Mcebisi Ndletyana

Noxy Goyi’s story of survival is one of a woman’s resilience and self-reliance

The breadwinner lost her job and, desperate not to sit at home, she started selling food on the street on a table made of bread crates. Now she employs two people

Will the ANC’s bones come together to bring it new life?

Analysis of the the resolutions taken at the party’s policy talks show it will take good leadership and bold action to restore the ANC

KwaZulu-Natal sets ANC on the path of self-destruction

The province’s leaders are calling for mob rule and will try to convince their comrades at this weekend’s national policy conference to support their untenable position

We need to remember Mandela – but South Africa’s heritage sites are neglected

In this time of distress, we need hope and harnessing the memory of Mandela will ‘illuminate the way’

Blade Nzimande and the dilemma of the SACP

Assuming the leadership of the SACP in 1998, Nzimande had to resolve what would become of the party when the Native Republic was attained.

Amnesty for state capture will entrench impunity for wrongdoing

Impunity is pervasive among the political elite. And it goes back to colonial times and apartheid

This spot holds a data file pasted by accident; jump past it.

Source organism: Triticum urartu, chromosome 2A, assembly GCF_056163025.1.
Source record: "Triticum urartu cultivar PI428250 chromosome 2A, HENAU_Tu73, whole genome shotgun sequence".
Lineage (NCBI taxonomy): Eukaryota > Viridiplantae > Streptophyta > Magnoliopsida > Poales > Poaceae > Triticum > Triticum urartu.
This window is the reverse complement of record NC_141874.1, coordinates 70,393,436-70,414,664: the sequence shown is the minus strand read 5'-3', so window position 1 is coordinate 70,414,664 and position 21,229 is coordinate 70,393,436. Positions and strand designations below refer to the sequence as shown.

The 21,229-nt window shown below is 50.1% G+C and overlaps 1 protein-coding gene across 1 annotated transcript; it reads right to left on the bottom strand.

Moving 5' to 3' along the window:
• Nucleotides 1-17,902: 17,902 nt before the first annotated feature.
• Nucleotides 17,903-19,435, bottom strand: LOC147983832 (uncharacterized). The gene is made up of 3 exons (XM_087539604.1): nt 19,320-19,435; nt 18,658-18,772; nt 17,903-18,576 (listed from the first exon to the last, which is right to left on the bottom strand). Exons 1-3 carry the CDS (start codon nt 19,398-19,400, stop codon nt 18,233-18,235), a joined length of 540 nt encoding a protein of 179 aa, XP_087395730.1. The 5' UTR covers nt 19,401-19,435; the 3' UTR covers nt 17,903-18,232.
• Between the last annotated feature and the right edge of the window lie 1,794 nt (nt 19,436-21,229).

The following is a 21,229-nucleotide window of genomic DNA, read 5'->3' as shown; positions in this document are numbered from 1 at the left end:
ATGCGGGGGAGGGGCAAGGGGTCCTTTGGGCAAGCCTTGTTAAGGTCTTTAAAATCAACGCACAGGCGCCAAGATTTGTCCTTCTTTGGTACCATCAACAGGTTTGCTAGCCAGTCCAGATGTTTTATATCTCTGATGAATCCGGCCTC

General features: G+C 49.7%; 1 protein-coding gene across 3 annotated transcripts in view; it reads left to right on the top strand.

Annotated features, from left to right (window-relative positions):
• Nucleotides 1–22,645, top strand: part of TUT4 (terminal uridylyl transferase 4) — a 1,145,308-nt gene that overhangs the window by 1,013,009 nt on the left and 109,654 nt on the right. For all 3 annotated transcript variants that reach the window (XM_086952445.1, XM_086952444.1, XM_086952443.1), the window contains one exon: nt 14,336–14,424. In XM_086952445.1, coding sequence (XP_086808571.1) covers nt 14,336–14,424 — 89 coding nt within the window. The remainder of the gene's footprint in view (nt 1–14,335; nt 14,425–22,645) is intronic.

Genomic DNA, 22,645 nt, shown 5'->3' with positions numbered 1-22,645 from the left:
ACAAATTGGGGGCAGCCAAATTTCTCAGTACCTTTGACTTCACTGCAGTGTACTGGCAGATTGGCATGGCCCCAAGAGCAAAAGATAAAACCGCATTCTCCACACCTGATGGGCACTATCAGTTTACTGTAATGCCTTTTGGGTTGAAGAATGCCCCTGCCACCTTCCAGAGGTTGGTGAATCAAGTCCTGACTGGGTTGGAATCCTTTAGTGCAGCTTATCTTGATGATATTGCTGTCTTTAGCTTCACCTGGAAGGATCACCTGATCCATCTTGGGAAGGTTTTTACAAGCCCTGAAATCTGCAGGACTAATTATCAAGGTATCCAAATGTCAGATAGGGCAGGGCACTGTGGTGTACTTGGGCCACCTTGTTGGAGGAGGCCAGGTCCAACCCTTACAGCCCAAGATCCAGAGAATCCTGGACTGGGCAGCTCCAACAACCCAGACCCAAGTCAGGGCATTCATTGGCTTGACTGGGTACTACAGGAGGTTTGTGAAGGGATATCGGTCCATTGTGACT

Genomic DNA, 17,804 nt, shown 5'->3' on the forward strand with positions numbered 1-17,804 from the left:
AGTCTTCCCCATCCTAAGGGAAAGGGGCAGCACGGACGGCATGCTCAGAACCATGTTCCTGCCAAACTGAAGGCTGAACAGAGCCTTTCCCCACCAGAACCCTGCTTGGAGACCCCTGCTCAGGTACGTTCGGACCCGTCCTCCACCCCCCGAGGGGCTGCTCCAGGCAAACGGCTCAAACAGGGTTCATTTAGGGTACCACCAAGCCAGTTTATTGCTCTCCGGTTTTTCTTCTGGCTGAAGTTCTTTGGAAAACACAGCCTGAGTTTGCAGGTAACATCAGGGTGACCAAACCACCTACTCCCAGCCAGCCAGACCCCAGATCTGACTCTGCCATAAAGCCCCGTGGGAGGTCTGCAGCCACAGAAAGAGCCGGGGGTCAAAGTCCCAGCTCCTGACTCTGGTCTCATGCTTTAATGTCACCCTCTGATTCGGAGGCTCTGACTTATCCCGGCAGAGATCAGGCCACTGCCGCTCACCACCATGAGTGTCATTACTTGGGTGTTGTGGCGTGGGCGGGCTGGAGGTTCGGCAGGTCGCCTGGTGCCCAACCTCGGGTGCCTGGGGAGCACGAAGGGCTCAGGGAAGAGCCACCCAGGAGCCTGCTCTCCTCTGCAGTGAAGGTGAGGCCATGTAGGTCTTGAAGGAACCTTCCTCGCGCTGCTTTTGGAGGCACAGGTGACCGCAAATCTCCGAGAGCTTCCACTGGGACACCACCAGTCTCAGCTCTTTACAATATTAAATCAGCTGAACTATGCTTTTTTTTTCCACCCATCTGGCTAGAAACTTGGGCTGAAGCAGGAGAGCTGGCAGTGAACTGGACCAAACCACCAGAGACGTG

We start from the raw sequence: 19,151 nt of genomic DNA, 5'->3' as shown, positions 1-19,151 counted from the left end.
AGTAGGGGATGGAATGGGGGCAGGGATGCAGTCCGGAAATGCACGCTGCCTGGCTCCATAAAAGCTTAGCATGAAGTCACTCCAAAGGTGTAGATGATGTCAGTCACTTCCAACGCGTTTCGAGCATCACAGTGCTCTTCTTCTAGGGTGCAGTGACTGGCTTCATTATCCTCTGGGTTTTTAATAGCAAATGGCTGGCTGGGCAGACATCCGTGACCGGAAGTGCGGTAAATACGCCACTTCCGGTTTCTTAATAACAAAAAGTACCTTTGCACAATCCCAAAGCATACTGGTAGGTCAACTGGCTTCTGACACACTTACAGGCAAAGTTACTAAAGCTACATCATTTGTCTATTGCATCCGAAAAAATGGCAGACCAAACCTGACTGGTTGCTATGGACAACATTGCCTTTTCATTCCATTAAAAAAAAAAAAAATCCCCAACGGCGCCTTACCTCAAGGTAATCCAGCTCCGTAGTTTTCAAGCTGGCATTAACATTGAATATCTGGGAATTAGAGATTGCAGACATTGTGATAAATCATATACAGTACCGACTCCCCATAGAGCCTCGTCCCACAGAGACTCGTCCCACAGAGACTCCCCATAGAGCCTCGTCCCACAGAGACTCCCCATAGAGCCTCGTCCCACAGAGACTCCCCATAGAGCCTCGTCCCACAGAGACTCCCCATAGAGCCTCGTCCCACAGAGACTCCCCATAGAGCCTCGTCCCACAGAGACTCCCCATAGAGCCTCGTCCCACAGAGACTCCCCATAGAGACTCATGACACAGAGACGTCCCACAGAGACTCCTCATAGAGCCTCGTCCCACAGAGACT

Will Ramaphosa act decisively on the Zondo report?

The president’s tendency to avoid confrontation with his own party means we must maintain public outrage to ensure an end to state capture

Two city managers, one municipality: Why reforms are urgent

As a recent court case in Nelson Mandela Bay shows, the city management appointment process should be purely administrative and stripped of politics

The early ANC: Leadership steeped in intellectual curiosity

Only the educated elite could have established the African National Congress, but the party needs to correct its course

Class-based and exclusive?

When the ANC was formed in 1912, it was racially exclusive and only opened up to all races as recently as 1985. Yet, this did not make the pre-1985 ANC racist. ANC founders were wholly Eurocentric, and maintained good relations with white folk. The exclusiveness simply reflected a loss of faith in the liberal agenda, writes Mcebisi Ndletyana.

Mission unfulfilled

One of the spin-offs of the ongoing convulsion within the ruling tripartite alliance has been to highlight the two most popular pet subjects of post-apartheid South Africa. The first is that the ''African National Congress project has been exhausted''.

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